Vincent and Anton compete as all siblings do, Anton being the stronger always coming out on top until one fateful night when swimming he gives in, the determination of Vincent pulling him ever ahead. Vincent's dream though is not to swim but to be an astronaut. For as long as he can remember he has always looked to the stars. After leaving home he eventually gains employment as cleaner at the space agency, Gattaca. He cleans because his' defective' genes will not gain him entry to the job he really wants. All is not lost though as he's offered the chance to impersonate Jerome Morrow (Jude Law), a perfect specimen who due to an accident is now confined to a wheelchair.
All seems to be going well until one day there's a murder at Gattaca and the police are brought in to find the culprit. Will Vincent be exposed as the disabled that he is or will he still achieve his goal of reaching the stars?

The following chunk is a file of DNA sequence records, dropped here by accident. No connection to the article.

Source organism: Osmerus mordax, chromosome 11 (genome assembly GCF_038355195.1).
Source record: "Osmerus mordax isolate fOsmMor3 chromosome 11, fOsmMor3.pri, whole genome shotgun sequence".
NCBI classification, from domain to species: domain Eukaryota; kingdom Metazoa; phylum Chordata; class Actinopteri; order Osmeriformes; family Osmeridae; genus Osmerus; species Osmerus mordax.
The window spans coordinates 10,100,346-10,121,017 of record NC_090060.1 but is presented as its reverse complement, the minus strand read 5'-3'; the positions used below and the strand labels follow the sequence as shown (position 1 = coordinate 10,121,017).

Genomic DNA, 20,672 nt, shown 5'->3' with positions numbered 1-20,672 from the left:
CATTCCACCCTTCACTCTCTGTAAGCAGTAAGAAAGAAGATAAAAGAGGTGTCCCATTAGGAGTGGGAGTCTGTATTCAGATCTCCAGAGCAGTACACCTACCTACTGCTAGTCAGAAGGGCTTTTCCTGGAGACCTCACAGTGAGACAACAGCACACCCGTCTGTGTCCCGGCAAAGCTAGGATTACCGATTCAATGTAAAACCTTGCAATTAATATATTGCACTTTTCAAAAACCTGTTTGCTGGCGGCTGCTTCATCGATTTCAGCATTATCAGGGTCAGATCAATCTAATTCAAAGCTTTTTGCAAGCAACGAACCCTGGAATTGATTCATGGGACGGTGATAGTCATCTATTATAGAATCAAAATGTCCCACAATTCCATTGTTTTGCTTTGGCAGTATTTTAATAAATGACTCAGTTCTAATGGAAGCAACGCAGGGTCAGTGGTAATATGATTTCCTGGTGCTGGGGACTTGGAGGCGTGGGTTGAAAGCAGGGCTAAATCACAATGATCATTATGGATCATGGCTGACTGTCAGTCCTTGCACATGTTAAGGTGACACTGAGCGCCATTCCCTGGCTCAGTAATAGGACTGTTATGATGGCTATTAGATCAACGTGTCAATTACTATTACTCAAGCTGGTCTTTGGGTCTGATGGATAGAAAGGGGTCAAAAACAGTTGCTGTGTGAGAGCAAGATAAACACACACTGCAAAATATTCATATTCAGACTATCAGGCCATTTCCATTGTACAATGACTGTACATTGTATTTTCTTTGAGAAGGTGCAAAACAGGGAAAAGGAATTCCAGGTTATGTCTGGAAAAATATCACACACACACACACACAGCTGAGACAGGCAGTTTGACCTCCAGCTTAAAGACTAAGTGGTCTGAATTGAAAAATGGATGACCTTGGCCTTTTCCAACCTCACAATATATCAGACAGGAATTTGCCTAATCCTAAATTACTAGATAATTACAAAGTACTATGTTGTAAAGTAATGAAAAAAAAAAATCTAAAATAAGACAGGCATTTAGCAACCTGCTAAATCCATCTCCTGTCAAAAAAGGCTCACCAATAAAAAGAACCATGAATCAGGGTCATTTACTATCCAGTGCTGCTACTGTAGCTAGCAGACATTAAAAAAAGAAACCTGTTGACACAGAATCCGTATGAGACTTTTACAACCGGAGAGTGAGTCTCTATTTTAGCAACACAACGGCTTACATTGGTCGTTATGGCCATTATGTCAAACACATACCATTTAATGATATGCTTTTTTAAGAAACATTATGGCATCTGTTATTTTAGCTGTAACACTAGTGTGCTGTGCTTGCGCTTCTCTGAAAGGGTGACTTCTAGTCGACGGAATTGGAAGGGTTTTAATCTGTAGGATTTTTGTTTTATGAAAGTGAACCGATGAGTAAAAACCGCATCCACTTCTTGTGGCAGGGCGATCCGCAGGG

Gattaca falls into the thinking persons Sci-Fi, don't expect gleaming saucer shaped space craft, gleaming control panels with voice input or intelligent robots at your constant beck and call. Gattaca hides the technology well, you know it's there, you are aware that this is some time in the future but the set and costume design project a retro feel so whilst you know you're in the future you're also comfortable because you can still relate to the images presented up on screen. Moreover the technology is not really needed here, Gattaca discusses the development of a dystopian society. Life isn't all that bad, it's a clean environment, people on the surface appear healthy, and no overpowering government is watching you.